What makes you happy? I know and you don't…

Had nice Mother’s Day with flowers – hand-picked at real florist by young son – and womenly presents. It was an incredibly beautiful day, so we went to Box Hill, the highest vantage point here in Surrey bringing a picnic. We had a lovely time and even got some much-needed exercise walking up and down the hill.

Young son admiring view from Box Hill, Surrey
Young son admiring view from Box Hill, Surrey

In the morning I favourited a huge number of tweets and bookmarked an even bigger number of news from my weekly dosage of science news. All at your disposal.

Politics:

This is really good news: The US is completely reviewing and changing its policy towards the poppy-growers in Afghanistan. Lead came from @howardsend, who generally tweets very interestingly.

The populist blah blah blah about youth today and elevated murder and crime rates is just that. When the real pros dive into the statistics, a totally calming result emerges. But that doesn’t sell one single copy of the Daily Mail and doesn’t win over voters.

Happiness:

They don’t make us happy. A study shows that people with children aren’t happier than people without them. Personally, I think that the moments of utter happiness we have with and because of our children are offset by the colossal amount of worry they also give us. I’m guessing that people without children don’t suffer the same extremes – or at least not as often as we poor parents do…

A stranger is better at predicting what makes us happy than we are ourselves. See that’s interesting! The study was led by one of my heroes, Dan Gilbert. I’m always trying to get people to read his book.

Botox hinders happiness… Ah, well, sort of. If you don’t show your disgust over something but try to hold it in, the disgusted feeling will stay with you longer. People who’ve been botoxed can’t show disgust – or any other emotion for that matter.

Tech:

Stephen Fry is one of the most popular celebs on Twitter. I’m not following him myself, but I see the occasional ReTweet and I have also visited his page. He is funny, there’s no way around it. He’s given an interview to BBC’s Radio 4 about why he looooves the web. It’s good. He says things some of us dare not say, we just think it. That’s a relief!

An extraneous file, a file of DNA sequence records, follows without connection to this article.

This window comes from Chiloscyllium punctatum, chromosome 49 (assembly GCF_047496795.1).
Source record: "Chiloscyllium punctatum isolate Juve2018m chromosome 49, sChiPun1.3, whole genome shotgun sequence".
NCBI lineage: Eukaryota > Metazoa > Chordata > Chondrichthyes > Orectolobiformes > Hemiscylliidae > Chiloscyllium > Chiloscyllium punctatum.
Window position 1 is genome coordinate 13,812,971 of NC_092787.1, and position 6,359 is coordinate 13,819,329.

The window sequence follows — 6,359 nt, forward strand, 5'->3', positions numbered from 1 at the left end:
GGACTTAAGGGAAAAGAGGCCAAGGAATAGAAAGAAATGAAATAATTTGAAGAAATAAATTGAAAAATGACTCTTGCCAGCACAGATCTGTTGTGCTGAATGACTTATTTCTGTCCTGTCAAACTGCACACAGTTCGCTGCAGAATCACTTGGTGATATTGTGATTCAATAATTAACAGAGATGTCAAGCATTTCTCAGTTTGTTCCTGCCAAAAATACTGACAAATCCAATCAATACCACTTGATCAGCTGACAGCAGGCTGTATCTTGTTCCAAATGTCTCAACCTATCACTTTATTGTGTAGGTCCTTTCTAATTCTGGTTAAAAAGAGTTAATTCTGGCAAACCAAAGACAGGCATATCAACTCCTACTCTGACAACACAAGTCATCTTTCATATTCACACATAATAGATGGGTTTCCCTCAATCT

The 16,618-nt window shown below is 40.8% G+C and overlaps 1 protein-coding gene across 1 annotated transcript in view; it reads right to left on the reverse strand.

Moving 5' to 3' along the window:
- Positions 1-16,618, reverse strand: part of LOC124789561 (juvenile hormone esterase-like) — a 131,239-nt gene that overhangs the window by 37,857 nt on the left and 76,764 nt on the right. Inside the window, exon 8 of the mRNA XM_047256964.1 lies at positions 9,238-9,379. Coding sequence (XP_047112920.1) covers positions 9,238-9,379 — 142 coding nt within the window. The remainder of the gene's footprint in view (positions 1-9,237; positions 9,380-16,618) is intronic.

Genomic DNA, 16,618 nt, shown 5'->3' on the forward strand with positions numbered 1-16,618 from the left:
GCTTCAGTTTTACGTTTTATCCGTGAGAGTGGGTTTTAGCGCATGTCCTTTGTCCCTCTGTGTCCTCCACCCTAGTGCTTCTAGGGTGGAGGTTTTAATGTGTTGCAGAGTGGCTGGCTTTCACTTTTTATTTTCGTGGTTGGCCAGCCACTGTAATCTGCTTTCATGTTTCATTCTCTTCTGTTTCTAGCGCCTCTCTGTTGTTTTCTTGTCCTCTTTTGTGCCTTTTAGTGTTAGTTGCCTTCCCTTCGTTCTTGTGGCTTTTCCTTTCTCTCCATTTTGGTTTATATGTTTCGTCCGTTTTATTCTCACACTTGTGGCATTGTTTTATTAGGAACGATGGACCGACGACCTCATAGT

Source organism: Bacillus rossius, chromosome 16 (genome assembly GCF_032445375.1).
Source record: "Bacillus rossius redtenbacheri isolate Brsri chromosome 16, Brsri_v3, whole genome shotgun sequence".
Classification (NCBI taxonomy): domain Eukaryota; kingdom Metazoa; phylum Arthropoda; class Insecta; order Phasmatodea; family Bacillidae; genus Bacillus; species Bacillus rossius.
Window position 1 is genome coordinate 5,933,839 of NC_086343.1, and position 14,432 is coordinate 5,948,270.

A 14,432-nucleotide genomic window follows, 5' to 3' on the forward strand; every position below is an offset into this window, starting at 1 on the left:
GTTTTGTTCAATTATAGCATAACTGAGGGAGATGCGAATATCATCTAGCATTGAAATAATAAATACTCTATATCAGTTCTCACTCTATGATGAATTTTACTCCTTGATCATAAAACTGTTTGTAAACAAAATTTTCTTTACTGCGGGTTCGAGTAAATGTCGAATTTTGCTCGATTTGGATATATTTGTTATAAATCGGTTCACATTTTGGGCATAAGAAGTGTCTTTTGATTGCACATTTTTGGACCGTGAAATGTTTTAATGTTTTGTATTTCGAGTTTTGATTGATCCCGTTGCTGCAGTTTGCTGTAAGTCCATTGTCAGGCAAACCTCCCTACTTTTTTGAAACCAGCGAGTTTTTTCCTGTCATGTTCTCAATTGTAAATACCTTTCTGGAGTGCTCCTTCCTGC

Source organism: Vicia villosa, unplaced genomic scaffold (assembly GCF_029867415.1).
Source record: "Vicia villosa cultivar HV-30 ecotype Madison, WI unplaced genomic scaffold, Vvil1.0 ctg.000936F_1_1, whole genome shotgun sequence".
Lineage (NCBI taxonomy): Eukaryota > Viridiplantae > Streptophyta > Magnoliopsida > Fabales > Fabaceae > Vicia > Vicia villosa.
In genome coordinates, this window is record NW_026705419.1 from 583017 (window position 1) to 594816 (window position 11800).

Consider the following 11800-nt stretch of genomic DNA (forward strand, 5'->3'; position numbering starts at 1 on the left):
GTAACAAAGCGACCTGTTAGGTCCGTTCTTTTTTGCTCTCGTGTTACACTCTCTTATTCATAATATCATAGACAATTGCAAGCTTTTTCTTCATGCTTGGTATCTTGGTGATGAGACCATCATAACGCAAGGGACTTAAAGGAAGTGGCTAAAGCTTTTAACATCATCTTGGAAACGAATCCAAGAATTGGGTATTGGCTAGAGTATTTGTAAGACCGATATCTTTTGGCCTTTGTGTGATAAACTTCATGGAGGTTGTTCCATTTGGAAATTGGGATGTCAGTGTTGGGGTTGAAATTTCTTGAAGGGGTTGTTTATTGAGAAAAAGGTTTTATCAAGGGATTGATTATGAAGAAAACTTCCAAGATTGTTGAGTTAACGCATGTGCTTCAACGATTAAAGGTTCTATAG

Here’s a quick run-through of a panel discussion about the future of the music bizz held at SXSW. These bizz people were clearly well chosen, because here’s people thinking out of the box and not shooting at everything that moves from copyright trenches.

Tips for Facebook power users. There’s even a tip that tells you how to return your Facebook page to the old look and feel before THE CHANGE. If you so wish.

Twitterer Lulu has made this cute little Twictionary over the strange words you encounter once you’ve entered the realm of Twitter (AKA the Twitterverse).

Speed up Firefox. Wauw, I needed that piece of info! Thanks to The G Man.

An interesting list of influential people in the tech world. Nothing to do with money, I should add. Link from Sheamus Bennett.

Science:

A huge study (from the US) seems to have proven that blacks actually get cancer more than whites. Even if I can see that they’ve done a lot to eliminate other factors, I still wonder if this would also be true if the comparison had been made between white Americans and Africans (in Africa) with same demographic and social characteristics.

The language of music is now proven to be universal. Must admit that I would have been more surprised if it wasn’t.

Here’s a really odd one – of the archeological sort. A study of 500 year old teeth reveal which bodies in a gravesite on La Isabela belonged to sailors brought there by Columbus and the interesting fact that some of the people buried there were almost certainly from Africa!

Health:

The fatter the parent the less he/she is able to see a weight problem in own offspring. Maybe not surprising, but still? How can you fail to notice that your daughter’s legs are twice as big as the other girls’? And that your son needs shirts for grown-ups even when he’s same height as the other boys in his class?

My father-in-law (80, super-fit, very healthy) has been eating after the GI diet principles for many years (1/2 plate: veg, 1/4 plate meat/fish, 1/4 plate rice/pasta/pot./etc.). Apparently one of the reasons it works is because a diet low on GI will make you feel more full. Makes good sense. Am trying to buy more veg and less meat already, inspired by Mark Bittman.

My husband sometimes angers me by salting his food before he’s even tasted it. I’m showing him this article about how a very slight reduction in daily salt intake significantly reduces your risk of heart deceases.

IQ:

More evidence that it’s highly hereditary.

Children:

Parents grossly underestimate the influence their children have on them when grocery shopping. Well, I don’t. Which is why I generally avoid having any of them with me when shopping. The 20-year old is worse than the 7-year old!